The intervention by a Federal Department followed strident action by Christian photographer Chelsey Nelson who is suing the Louisville/Jefferson County Metro Government and is seeking a preliminary injunction against the application of the law which denies freedom of conscience.

In a remarkable show of support, the federal Department of Justice has filed a Statement of Interest in support of her action.

“The First Amendment forbids the government from forcing someone to speak in a manner that violates individual conscience,” said Eric Dreiband, Assistant Attorney General for the Department’s Civil Rights Division.

“The US Department of Justice will continue to protect the right of all persons to exercise their constitutional right to speech and expression.”

The Department’s  brief explains that Ms Nelson is likely to succeed on her Free Speech claim.

The brief explains that the Free Speech Clause prohibits governments from requiring people to engage in speech supporting or promoting someone else’s expressive event (such as a same-sex wedding ceremony).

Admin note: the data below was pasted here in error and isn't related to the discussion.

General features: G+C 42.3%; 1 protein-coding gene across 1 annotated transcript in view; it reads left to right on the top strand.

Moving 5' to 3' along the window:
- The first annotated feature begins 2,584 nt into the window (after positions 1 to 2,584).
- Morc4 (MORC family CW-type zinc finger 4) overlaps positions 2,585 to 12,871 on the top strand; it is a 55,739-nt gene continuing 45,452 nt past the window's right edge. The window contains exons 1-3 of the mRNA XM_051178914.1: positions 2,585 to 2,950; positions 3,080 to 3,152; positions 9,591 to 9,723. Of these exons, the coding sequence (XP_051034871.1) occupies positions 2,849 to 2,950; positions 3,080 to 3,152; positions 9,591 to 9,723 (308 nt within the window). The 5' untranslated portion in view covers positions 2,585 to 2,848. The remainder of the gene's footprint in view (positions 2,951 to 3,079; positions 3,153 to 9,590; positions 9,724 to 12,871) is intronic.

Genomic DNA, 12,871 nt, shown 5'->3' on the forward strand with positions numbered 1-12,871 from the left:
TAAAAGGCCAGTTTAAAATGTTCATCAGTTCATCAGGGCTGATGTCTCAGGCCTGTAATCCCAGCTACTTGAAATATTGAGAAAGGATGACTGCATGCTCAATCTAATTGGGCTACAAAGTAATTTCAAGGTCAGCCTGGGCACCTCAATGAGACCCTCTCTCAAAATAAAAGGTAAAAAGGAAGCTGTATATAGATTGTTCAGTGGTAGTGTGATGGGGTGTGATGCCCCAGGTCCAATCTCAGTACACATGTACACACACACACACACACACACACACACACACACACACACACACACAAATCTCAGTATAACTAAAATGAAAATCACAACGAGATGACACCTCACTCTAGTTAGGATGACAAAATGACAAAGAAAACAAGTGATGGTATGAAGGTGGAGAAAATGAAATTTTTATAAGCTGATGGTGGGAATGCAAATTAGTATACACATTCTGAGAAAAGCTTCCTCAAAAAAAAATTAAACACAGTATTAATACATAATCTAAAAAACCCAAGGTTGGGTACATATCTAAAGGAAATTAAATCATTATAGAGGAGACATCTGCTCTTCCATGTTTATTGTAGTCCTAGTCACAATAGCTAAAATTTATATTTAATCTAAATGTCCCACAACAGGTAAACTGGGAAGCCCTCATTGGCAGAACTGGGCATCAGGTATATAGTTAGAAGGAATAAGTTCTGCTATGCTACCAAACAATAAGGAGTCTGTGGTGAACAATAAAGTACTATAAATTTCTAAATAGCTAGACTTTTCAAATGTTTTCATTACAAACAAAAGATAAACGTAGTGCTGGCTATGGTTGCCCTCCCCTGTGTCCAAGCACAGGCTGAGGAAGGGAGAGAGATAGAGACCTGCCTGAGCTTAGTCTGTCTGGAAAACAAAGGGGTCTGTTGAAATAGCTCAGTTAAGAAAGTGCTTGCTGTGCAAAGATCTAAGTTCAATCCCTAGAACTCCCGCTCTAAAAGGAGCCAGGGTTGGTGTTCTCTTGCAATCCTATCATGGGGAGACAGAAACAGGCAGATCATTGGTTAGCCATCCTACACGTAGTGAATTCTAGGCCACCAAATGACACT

The Department said weddings are “sacred rites in the religious realm and profoundly symbolic ceremonies in the secular one,” and thus are plainly “expressive activities” under the Supreme Court’s Free Speech cases.

The brief also points out photography is an expressive art form, and wedding photography in particular seeks to celebrate and honor the union being photographed.  Forcing a photographer, against her conscience, to express her support for a wedding that her faith opposes violates the Constitution.


Legislation to liberalise abortion in New Zealand soundly passed the second reading stage earlier today, in a move that attracted scathing criticism from pro-life parliamentarian Agnes Loheni.